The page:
Monday, 9 January 2012
Blue Plaque for Ulster-Scots writer and storyteller
This is a very late report of the unveiling of a blue plaque in Ballyclare on 8 October 2011 to a local man whose fiction and stories were grounded in the observation of the people in his local community around the turn of the nineteenth and twentieth centuries.
The occasion was a double celebration as the Ulster-Scots Language Society launched a reproduction of his best-loved book, The Auld Meetin' Hoose Green. Both events were at the Town Hall in the village Square.
Archibald McIlroy was born in 1859 in a townland close to Ballyclare, where his father was a small farmer. He studied Belfast at the Mercantile Academy and the Royal Belfast Academical Institution. Hving worked as a clerk in the Ulster Bank he set up his own business on his own account. He became a JP, and a member of Down County Council, a position that gave him the chance to promote the cause of land reform, a contentious issue in late-Victorian Ireland.
McIlroy's young son started his writing career by badgering his father for stories. A series of sketches based on his youthful exploits around Ballyclare became McIlroy's first book, When Lint was in the Bell. This book's popularity encouraged him to write The Auld Meetin' Hoose Green in1898, a humorous re-working of tales told to him by his mother, and by workers in the east Antrim countryside. McIlroy uses the true Scotch tongue of the countryfolk in his writing. The book sold well on both sides of the Atlantic.
Five more books followed, By Lone Craig-Linnie Burn, A Banker's Love Story, The Humour of Druid's Island, Burnside and By the Inglee Nook. The popularity of his writing made McIlroy in demand as a lecturer, when he would regale audiences with tales of old Ballyclare. In 1912 he travelled to Canada to work for the Presbyterian Church, but his final journey was to be on the RMS Lusitania, which was sunk off the coast of Cork by a German U-boat on May 7th, 1915. One of almost 1200 souls who perished that day, McIlroy never returned to the land of his birth.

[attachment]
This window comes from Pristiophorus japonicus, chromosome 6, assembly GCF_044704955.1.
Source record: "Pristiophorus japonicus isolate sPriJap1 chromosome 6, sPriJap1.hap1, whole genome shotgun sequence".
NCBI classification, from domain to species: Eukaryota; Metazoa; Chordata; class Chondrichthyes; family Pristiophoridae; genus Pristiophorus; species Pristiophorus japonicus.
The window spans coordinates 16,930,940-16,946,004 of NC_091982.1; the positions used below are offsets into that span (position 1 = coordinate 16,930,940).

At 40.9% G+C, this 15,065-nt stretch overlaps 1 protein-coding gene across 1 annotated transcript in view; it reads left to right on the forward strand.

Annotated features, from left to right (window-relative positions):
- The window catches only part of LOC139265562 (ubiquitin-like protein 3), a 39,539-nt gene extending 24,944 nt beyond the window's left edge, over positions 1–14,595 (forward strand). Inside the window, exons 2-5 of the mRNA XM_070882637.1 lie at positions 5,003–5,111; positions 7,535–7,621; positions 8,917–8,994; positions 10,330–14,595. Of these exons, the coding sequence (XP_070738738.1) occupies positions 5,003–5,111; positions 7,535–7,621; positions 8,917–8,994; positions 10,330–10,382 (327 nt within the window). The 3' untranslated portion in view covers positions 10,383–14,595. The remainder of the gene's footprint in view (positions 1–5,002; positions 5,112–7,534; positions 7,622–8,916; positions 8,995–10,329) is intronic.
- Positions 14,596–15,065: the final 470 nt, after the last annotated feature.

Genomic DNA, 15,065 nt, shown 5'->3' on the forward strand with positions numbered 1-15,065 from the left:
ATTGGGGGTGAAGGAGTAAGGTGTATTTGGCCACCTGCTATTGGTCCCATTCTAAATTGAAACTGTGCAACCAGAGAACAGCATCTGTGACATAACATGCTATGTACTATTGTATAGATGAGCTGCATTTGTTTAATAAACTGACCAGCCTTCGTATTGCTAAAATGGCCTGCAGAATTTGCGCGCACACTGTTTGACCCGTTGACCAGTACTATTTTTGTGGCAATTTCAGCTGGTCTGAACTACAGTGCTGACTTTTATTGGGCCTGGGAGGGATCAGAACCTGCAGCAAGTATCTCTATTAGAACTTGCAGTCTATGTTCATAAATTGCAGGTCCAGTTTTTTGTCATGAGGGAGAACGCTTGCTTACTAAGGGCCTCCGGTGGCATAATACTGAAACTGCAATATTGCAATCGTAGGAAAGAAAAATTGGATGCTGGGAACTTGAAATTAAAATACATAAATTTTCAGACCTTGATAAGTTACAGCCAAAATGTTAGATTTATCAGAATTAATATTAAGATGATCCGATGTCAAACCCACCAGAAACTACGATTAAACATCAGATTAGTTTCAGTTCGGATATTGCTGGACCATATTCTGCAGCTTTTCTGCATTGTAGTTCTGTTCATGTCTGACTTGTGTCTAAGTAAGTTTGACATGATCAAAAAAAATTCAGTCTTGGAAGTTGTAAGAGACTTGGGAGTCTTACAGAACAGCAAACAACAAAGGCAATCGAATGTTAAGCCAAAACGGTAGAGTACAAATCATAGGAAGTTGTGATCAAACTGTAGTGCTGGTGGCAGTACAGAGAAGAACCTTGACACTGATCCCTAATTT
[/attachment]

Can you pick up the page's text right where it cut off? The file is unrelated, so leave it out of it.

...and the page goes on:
Although the weather was indifferent there was a great turnout of the local people for the occasion.
In the Town Hall after the ceremony Ronnie Hassard, Principal of Ballymena Academy, McIlroy's biographer spoke movingly about McIlroy's life, work and times. Jeanette McKendry, of the Ballyclare Historical Society read excerpts from The Auld Meetin'-Hoose Green. It was interesting to listen to the authentic voice of the local people over a century ago as conveyed through McIlroy's words.
A musical group from Ballyclare High School entertained the company. It was a wonderful performance and soundly acclaimed.
In the Town Hall there was an Exhibition of McIlroy's life and work, contributions from the Ballyclare Historical Society, refreshments courtesy of the Borough Council and the launch of the reprinted book by the Ulster-Scots Language Society.
By the end of the day it was clear that Archibald McIlroy was forgotten no longer; the book and the plaque being tangible reminders of his contribution to his community and to the world.